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San Francisco Vaccine Clinic Opens After Deadliest Month

The new clinic was hailed as another hopeful sign of nearing an end to the pandemic, especially welcome after the single deadliest month so far. More than a third of COVID-19 deaths in the Bay Area occurred in January.

by Mallory Moench, San Francisco Chronicle / February 2, 2021
) TNS
(TNS) - San Francisco opened the first of several neighborhood coronavirus immunization sites in the Mission District on Monday, moving forward with plans to reach communities hit hardest by the pandemic even as vaccine supply remained severely limited.
 
The new clinic was hailed as another hopeful sign of nearing an end to the pandemic, especially welcome after the state and Bay Area emerged from the single deadliest month so far. More than a third of COVID-19 deaths in the Bay Area occurred in January, with 1,677 people losing their lives last month.
 
The staggering toll reflects state and national numbers: Nearly 15,000 Californians and more than 95,000 people in the U.S. died from the virus in January. In total, more than 441,000 Americans have lost their lives to COVID-19.
 
The worst surge of the pandemic appears to be waning, though. Cases and hospitalizations for COVID-19 peaked in late December and early January. But public health experts say the need to quickly vaccinate people and dramatically slow down spread of the disease has never been more urgent. Several new variants that may be able to partially evade vaccines already are spreading in some parts of the world and have arrived in the United States.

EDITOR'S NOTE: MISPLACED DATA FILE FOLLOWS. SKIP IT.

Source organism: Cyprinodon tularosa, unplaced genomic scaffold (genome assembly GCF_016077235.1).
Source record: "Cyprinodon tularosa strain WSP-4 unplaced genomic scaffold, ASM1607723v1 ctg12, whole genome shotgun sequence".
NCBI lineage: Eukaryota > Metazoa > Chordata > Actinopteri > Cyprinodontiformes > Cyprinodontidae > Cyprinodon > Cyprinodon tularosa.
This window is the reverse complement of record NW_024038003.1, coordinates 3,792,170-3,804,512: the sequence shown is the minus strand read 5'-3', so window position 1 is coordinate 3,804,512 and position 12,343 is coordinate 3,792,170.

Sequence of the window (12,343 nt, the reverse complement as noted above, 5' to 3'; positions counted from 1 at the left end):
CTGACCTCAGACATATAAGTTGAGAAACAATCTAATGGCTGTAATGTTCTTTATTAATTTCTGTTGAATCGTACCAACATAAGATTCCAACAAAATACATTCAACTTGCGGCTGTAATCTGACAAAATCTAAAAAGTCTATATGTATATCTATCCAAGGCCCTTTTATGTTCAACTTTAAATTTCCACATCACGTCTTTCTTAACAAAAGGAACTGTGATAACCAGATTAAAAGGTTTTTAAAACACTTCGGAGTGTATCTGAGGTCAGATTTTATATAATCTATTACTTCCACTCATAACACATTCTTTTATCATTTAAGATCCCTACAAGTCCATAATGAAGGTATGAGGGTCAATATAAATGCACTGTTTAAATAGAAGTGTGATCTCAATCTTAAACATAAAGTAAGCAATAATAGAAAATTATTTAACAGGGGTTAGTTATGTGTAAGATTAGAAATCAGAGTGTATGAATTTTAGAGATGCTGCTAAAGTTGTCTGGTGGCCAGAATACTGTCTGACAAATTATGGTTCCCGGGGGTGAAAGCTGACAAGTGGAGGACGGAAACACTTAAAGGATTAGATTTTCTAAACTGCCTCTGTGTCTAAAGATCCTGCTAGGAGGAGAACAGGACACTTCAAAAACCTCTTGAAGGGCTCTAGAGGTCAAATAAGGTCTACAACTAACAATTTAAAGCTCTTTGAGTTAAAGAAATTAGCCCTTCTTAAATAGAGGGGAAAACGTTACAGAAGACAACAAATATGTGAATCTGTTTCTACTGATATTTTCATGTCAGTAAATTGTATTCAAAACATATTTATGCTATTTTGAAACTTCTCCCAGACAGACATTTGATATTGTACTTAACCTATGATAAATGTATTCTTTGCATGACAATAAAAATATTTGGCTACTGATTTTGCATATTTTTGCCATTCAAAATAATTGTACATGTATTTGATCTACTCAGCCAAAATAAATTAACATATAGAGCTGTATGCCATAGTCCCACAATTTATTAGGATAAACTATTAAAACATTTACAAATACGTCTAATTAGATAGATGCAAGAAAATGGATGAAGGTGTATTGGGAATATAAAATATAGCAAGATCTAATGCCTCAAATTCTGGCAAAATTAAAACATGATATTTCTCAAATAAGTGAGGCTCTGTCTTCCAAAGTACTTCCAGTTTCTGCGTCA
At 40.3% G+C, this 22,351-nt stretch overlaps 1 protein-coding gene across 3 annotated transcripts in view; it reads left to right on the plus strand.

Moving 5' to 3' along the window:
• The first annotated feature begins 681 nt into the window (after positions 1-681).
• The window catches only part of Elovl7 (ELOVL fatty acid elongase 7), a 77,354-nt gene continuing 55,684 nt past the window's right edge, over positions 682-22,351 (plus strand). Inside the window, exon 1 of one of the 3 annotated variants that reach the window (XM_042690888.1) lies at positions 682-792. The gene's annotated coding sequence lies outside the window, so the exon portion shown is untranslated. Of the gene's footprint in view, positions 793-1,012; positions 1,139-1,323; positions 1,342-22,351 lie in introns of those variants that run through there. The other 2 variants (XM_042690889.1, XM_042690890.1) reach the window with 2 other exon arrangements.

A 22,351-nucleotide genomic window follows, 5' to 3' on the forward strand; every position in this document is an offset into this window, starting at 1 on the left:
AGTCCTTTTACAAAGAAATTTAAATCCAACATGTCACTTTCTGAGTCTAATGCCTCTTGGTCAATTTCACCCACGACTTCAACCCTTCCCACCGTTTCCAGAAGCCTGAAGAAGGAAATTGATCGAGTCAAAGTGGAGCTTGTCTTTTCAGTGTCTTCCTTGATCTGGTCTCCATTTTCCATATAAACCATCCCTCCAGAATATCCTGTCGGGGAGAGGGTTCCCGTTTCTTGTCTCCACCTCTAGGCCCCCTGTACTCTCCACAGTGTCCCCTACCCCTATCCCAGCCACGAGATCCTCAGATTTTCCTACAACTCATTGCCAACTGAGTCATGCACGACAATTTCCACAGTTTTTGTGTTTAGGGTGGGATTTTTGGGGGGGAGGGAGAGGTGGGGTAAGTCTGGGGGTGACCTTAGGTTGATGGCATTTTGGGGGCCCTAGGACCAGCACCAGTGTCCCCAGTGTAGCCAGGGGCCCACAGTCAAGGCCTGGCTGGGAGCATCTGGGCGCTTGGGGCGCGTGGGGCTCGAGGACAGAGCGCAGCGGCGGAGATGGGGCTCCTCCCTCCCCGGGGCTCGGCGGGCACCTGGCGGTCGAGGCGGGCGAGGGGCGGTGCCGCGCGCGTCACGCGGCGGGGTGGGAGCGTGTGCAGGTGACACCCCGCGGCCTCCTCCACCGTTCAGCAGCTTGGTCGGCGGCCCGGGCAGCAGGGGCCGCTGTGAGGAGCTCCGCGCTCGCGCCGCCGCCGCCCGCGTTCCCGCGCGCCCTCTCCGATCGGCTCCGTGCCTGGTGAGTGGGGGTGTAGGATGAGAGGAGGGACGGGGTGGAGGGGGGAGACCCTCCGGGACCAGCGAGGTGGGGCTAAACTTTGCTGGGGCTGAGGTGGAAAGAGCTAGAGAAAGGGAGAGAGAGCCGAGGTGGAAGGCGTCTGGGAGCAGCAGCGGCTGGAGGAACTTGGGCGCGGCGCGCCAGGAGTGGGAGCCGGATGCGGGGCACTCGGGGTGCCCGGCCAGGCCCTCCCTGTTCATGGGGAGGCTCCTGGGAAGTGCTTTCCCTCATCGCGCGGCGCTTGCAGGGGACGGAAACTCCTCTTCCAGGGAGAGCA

"We just need more vaccines to get out the door and get into arms as quickly as possible," said Dr. Grant Colfax, San Francisco's health director, at the Mission District vaccination clinic on Monday.
 
The Centers for Disease Control and Prevention reported Monday that 471 cases of three different variants have been identified in at least 32 states. Scientists in Stanford University's Clinical Virology Lab have discovered variants first identified in the United Kingdom and Brazil in the Bay Area, and the U.K. variant in particular appears to be spreading in parts of Southern California.
 
Colfax said the variants found in California seem to be largely covered by the vaccines already approved.
 
At the Mission District vaccination site, located in a parking lot at 24th and Capp streets, city and state officials cheered Monday morning as the leaders of two Latino nonprofits who have been serving the community throughout the pandemic received their first shots.
 
The Mission site is the first of what city officials plan for a network of neighborhood vaccine clinics. The Department of Public Health expects to open similar sites in the Bayview, Excelsior, Visitacion Valley and other neighborhoods with the highest infection rates for the coronavirus. The city is also partnering with Safeway pharmacies to bring vaccines to various neighborhoods.
 
"I'm really excited today," Mayor London Breed said at the Mission vaccine site Monday. "We know this is the best shot we have at getting back to the lives that we all know and miss."
 
California has administered more than 3.5 million vaccine doses so far, or about 60% of its total supply.
 
The state on Monday released letters of intent signed late last week with Blue Shield of California and Kaiser Permanente to hand over management of its vaccine distribution network in an effort to speed up the delivery of doses. Though the contracts have not been finalized, the letters confirmed that the two Oakland-based health providers would be working at or near cost and "will not profit from this agreement."
 
Among other responsibilities, Blue Shield will help design a system of incentive payments to encourage vaccine providers to use their doses more quickly, at a higher volume and with a focus on communities that have been hit disproportionately hard by the coronavirus, according to the letters. Kaiser will oversee at least two mass vaccination sites and other efforts to vaccinate hard-to-reach populations.